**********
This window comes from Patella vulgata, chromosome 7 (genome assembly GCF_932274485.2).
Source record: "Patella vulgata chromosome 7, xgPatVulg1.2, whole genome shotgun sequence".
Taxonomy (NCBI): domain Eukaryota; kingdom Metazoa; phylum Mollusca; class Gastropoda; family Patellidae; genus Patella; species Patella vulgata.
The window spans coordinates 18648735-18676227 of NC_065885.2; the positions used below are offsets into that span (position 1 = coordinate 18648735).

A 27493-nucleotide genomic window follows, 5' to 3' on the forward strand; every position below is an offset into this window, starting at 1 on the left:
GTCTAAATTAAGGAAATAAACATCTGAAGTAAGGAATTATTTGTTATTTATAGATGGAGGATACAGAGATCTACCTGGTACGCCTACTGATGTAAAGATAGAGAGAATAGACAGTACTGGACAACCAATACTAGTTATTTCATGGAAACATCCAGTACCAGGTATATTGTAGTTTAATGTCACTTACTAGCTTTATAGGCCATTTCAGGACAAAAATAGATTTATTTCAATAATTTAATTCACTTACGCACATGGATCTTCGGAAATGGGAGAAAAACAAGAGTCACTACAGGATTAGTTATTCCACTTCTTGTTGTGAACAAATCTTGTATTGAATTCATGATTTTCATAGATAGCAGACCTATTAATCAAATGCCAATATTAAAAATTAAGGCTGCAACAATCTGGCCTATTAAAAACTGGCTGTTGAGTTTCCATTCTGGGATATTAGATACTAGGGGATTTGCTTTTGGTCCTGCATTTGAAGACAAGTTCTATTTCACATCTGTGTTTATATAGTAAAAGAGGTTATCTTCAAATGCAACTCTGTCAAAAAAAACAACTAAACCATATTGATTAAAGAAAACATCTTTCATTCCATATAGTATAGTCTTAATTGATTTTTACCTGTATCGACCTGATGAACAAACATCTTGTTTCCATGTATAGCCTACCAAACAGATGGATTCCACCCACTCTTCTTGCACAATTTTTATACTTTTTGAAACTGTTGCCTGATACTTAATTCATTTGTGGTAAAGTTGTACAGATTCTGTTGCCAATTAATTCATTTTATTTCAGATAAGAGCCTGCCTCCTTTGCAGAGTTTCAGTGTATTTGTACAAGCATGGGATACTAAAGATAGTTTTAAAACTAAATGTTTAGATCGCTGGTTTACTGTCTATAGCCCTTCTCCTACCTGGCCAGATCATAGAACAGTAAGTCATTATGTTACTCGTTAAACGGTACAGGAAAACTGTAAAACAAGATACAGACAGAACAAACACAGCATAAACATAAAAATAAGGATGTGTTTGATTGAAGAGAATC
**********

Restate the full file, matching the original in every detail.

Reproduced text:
This window comes from Patella vulgata, chromosome 7 (genome assembly GCF_932274485.2).
Source record: "Patella vulgata chromosome 7, xgPatVulg1.2, whole genome shotgun sequence".
Taxonomy (NCBI): domain Eukaryota; kingdom Metazoa; phylum Mollusca; class Gastropoda; family Patellidae; genus Patella; species Patella vulgata.
The window spans coordinates 18648735-18676227 of NC_065885.2; the positions used below are offsets into that span (position 1 = coordinate 18648735).

A 27493-nucleotide genomic window follows, 5' to 3' on the forward strand; every position below is an offset into this window, starting at 1 on the left:
GTCTAAATTAAGGAAATAAACATCTGAAGTAAGGAATTATTTGTTATTTATAGATGGAGGATACAGAGATCTACCTGGTACGCCTACTGATGTAAAGATAGAGAGAATAGACAGTACTGGACAACCAATACTAGTTATTTCATGGAAACATCCAGTACCAGGTATATTGTAGTTTAATGTCACTTACTAGCTTTATAGGCCATTTCAGGACAAAAATAGATTTATTTCAATAATTTAATTCACTTACGCACATGGATCTTCGGAAATGGGAGAAAAACAAGAGTCACTACAGGATTAGTTATTCCACTTCTTGTTGTGAACAAATCTTGTATTGAATTCATGATTTTCATAGATAGCAGACCTATTAATCAAATGCCAATATTAAAAATTAAGGCTGCAACAATCTGGCCTATTAAAAACTGGCTGTTGAGTTTCCATTCTGGGATATTAGATACTAGGGGATTTGCTTTTGGTCCTGCATTTGAAGACAAGTTCTATTTCACATCTGTGTTTATATAGTAAAAGAGGTTATCTTCAAATGCAACTCTGTCAAAAAAAACAACTAAACCATATTGATTAAAGAAAACATCTTTCATTCCATATAGTATAGTCTTAATTGATTTTTACCTGTATCGACCTGATGAACAAACATCTTGTTTCCATGTATAGCCTACCAAACAGATGGATTCCACCCACTCTTCTTGCACAATTTTTATACTTTTTGAAACTGTTGCCTGATACTTAATTCATTTGTGGTAAAGTTGTACAGATTCTGTTGCCAATTAATTCATTTTATTTCAGATAAGAGCCTGCCTCCTTTGCAGAGTTTCAGTGTATTTGTACAAGCATGGGATACTAAAGATAGTTTTAAAACTAAATGTTTAGATCGCTGGTTTACTGTCTATAGCCCTTCTCCTACCTGGCCAGATCATAGAACAGTAAGTCATTATGTTACTCGTTAAACGGTACAGGAAAACTGTAAAACAAGATACAGACAGAACAAACACAGCATAAACATAAAAATAAGGATGTGTTTGATTGAAGAGAATC